His most famous quarrel was with Addison, with whom he had been quite friendly at the beginning of his career. Addison's little coterie was a mutual admiration society, and Pope was so vain that he could not bear praise to any but himself. He also carried on a wordy warfare with a host of minor writers, as the birch rod at Button's and his own poem The Dunciad bear witness. The little man's malice is only excusable when we remember how handicapped he was physically and how sensitive his deformity made him.
Meantime he was busy writing as well as quarrelling. The chief literary event of his life was his publication of a translation of Homer after five years of labour over it. No one in our days would ever think of attempting to translate Homer with the poor equipment Pope had for the task, for he did not even know Greek. But at that time accurate scholarship was not demanded of a translator, and if Pope's work has not accuracy it has other qualities which brought him great renown. From that day he was the leading poet of England, and with the profits he was able to buy his villa.
That villa became the court of King Alexander, as his admirers called him, and he gives a lively picture of the crowds of young authors who flocked thither to ask his patronage.
"What walls can guard me or what shades can hide?
They pierce my thickets, through my grot they glide,
By land, by water, they renew the charge;
They stop the chariot and they board the barge;
No place is sacred, not the church is free,
E'en Sunday shines no Sabbath day to me."
At Twickenham he lived with his aged mother to whom he was devoted, and his care of whom blots out the memory of his many ill-natured words. There he welcomed his friends. It could not be easy for his halting feet to keep up with the long strides of Swift as he paced the little lawns, but whenever the Dean came to England he delighted to visit Twickenham.
Another frequent visitor was stout, indolent, good-natured John Gay. Gay had begun life as a silk mercer, held some political posts, lost one fortune in the South Sea Bubble and made another. He had an immense admiration for Pope, and his good nature would no doubt be soothing to the peppery little poet. It is remarkable that many of the chief works of the early eighteenth century were inspired by a chance word of Swift, and he it was who suggested to Gay the works which have made him famous, The Beggar's Opera and Polly.
For many years Gay lived as an indulged member of the household of the Duke and Duchess of Queensberry. This Duchess, whose portrait is to be seen in the National Portrait Gallery, a beauty with hazel eyes and dark brown hair dressed as a milkmaid, was a famous person in her day. Her vagaries fill many pages in the letters and diaries of the period. She was a rebel against the fashions of her time, refusing to "cut and curl her hair like a sheep's head", and once scandalizing the town by appearing at court in a dress of red flannel. When she was eighteen, Matthew Prior sang the praises of Kitty, "beautiful and wild as a colt untamed"; for years she carried on a gay correspondence with Swift, who told Pope that her letters "made up a great part of the little happiness I could have here"; when she was over seventy Horace Walpole declared,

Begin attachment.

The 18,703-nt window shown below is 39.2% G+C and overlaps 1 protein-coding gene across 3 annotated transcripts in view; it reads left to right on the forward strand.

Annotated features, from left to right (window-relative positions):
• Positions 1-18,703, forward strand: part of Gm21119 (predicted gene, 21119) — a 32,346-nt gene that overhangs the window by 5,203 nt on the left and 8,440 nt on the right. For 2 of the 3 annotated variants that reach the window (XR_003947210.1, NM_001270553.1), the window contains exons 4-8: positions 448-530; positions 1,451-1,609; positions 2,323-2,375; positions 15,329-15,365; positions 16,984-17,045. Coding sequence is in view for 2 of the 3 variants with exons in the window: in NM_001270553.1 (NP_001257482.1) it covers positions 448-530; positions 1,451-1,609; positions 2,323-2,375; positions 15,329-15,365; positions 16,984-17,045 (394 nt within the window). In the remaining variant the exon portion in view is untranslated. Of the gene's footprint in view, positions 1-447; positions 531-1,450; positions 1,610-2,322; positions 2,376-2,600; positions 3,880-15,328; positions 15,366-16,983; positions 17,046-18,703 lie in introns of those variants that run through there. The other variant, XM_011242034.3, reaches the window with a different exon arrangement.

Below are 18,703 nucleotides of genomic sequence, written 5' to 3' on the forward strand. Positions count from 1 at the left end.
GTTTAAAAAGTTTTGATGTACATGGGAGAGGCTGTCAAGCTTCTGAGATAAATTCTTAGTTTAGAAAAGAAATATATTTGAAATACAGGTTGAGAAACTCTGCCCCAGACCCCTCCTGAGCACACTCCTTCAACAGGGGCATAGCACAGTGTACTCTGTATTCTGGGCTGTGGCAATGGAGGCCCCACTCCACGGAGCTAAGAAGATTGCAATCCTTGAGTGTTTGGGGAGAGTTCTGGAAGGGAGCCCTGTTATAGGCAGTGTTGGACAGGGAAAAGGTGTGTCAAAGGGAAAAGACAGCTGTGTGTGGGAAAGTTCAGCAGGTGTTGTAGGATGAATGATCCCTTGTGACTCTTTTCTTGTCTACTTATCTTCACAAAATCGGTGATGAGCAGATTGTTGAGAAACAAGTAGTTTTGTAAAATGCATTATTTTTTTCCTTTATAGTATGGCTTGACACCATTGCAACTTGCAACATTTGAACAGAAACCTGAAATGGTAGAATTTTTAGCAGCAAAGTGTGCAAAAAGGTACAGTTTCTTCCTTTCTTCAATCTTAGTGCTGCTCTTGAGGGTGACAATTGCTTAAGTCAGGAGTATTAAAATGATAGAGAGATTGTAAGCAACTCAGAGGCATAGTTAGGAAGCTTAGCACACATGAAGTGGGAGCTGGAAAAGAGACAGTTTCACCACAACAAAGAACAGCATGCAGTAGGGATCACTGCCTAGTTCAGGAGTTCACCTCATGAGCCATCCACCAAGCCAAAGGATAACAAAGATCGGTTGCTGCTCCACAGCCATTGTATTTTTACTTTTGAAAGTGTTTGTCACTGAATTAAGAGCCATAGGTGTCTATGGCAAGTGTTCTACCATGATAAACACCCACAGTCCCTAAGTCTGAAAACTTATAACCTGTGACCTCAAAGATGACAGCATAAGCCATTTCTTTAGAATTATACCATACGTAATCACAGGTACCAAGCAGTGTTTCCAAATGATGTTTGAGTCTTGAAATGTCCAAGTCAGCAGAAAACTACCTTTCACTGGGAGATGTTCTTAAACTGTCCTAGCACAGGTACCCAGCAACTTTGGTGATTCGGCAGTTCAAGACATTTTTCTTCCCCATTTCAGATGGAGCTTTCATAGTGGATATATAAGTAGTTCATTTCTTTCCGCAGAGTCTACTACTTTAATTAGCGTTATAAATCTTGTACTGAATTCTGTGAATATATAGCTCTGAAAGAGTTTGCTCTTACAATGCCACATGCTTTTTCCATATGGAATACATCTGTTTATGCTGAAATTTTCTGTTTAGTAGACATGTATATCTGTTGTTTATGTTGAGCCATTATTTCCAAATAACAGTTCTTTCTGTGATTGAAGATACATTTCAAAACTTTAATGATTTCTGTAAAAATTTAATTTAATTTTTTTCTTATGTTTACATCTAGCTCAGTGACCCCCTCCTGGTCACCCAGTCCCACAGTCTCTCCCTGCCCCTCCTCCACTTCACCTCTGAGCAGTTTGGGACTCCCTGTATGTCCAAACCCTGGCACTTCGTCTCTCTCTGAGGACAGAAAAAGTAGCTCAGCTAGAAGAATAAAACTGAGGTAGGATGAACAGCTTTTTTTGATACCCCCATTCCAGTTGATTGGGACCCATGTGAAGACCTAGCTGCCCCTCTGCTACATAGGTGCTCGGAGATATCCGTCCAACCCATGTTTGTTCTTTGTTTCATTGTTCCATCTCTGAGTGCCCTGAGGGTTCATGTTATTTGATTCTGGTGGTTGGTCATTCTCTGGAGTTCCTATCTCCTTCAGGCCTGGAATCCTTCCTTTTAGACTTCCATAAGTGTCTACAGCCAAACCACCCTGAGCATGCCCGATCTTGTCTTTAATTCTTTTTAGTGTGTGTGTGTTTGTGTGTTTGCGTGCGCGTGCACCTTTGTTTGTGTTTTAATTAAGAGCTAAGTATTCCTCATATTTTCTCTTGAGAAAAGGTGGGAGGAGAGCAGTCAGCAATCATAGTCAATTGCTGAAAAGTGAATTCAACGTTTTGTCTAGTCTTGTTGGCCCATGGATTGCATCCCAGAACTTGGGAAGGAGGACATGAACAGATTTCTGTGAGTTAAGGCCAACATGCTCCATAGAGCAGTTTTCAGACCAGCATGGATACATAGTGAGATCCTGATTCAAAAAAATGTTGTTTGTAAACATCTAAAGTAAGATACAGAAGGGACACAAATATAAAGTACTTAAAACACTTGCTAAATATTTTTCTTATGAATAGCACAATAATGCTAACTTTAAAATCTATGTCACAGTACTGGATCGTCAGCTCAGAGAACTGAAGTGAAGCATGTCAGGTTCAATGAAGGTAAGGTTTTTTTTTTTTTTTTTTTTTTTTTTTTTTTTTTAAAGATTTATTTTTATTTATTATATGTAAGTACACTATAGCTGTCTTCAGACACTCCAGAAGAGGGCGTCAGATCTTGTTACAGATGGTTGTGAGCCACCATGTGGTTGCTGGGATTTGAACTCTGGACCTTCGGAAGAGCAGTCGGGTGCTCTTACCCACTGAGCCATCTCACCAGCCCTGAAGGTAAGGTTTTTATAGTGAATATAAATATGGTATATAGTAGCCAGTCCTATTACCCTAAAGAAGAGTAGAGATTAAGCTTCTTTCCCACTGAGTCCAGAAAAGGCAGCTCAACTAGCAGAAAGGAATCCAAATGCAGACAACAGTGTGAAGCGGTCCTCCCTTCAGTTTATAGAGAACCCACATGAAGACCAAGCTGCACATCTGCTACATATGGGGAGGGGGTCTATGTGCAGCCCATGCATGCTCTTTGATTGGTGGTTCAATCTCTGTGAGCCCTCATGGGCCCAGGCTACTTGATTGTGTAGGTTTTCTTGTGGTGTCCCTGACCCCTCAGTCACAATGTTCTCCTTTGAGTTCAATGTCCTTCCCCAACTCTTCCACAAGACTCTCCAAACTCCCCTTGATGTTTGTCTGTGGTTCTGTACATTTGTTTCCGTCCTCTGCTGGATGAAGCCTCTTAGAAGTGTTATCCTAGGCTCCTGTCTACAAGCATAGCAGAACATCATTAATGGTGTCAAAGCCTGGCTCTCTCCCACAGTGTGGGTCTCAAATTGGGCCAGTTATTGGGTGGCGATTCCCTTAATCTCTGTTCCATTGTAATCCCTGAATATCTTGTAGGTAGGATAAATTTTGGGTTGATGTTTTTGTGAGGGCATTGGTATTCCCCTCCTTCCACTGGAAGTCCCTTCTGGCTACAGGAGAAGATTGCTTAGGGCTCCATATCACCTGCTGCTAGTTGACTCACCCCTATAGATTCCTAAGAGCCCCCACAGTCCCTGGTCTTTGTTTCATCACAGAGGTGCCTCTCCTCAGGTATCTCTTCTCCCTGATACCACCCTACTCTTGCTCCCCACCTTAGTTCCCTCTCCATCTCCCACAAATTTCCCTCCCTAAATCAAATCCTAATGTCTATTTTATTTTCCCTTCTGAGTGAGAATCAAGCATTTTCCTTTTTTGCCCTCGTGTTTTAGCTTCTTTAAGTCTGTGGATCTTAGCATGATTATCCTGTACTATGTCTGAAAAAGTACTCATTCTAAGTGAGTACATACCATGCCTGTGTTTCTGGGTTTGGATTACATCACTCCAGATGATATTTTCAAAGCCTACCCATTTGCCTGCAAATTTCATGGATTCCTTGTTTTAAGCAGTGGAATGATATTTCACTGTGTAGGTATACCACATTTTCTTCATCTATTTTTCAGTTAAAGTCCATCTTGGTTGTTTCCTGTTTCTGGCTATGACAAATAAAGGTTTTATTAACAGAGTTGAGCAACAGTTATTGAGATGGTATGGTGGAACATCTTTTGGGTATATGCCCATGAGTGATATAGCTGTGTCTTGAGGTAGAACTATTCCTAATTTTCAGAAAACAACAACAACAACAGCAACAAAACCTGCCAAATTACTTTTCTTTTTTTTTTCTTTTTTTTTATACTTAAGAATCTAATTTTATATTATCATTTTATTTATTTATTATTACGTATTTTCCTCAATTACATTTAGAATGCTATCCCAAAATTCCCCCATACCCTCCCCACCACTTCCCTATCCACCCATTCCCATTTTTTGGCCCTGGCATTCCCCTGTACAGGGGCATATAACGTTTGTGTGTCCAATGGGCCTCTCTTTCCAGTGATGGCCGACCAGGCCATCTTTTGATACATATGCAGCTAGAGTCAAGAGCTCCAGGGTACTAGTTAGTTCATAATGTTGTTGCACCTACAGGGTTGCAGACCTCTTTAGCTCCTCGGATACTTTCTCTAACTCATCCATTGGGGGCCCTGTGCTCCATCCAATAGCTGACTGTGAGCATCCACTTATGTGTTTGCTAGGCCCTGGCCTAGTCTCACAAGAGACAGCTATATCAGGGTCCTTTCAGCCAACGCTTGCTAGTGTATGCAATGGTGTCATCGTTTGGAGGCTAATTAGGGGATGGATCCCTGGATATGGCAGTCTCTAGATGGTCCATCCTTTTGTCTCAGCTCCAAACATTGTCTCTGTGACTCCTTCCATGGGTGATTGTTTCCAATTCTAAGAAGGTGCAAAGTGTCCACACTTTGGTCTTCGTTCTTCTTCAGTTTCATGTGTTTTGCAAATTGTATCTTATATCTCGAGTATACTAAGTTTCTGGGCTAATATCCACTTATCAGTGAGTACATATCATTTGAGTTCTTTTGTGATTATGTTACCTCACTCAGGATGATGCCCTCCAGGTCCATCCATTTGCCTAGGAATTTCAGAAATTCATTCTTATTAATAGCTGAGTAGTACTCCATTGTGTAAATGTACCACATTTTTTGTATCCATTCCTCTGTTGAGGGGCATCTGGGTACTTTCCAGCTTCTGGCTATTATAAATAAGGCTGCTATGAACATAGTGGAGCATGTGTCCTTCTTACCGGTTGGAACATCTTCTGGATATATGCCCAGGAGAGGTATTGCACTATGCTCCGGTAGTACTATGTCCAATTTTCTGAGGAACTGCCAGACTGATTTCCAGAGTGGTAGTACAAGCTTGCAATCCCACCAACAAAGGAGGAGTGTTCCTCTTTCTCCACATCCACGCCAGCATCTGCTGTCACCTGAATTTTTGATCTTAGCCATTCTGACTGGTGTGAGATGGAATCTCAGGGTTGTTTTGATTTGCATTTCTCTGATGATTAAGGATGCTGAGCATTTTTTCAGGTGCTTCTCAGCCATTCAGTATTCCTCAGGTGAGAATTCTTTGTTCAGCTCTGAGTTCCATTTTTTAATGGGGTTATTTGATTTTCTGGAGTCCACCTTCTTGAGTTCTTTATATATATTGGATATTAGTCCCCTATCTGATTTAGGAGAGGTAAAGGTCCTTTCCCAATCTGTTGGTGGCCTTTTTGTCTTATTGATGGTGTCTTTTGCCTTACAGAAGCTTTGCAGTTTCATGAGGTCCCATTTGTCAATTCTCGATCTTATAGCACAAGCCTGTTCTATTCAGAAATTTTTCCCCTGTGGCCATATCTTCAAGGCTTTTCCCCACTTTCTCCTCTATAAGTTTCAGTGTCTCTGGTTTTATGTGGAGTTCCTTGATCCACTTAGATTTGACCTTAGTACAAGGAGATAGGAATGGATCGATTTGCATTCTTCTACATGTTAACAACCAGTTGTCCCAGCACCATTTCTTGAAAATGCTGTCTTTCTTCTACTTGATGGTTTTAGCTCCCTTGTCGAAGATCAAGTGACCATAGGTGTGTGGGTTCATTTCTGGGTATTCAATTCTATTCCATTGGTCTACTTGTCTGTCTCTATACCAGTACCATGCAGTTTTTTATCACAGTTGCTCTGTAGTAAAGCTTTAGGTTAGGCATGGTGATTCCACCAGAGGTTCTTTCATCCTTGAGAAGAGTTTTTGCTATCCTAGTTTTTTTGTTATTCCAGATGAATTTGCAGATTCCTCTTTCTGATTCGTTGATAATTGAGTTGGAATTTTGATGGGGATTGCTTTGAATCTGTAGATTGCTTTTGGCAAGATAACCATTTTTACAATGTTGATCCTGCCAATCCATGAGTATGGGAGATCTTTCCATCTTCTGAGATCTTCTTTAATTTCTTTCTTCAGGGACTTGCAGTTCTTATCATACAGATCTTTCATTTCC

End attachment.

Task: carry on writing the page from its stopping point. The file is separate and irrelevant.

"To many a Kitty,
Love his car
Will for a day engage,
But Prior's Kitty, ever fair,
Obtained it for an age."
Another frequent visitor at the villa at Twickenham was the Rev. Joseph Spence, Professor of Poetry at Oxford, who loved the society of great men, and was untiring in putting down on paper his recollections of them. To him we owe many reminiscences of Pope.
He was with him through the spring days of 1744, when the frail strength of the poet was ebbing. He recalled that one day when the doctor gave an encouraging report, Pope smilingly remarked that he "was dying of a hundred good symptoms". We see in Spence's pages the men and women who came and went, Bolingbroke the statesman, and blue-eyed Patty Blount who cheered him most of all. He died on the 30th of May, forgetting in these last days his quarrels and his fame, but rejoicing in the beauty and fragrance of spring blossom in his garden.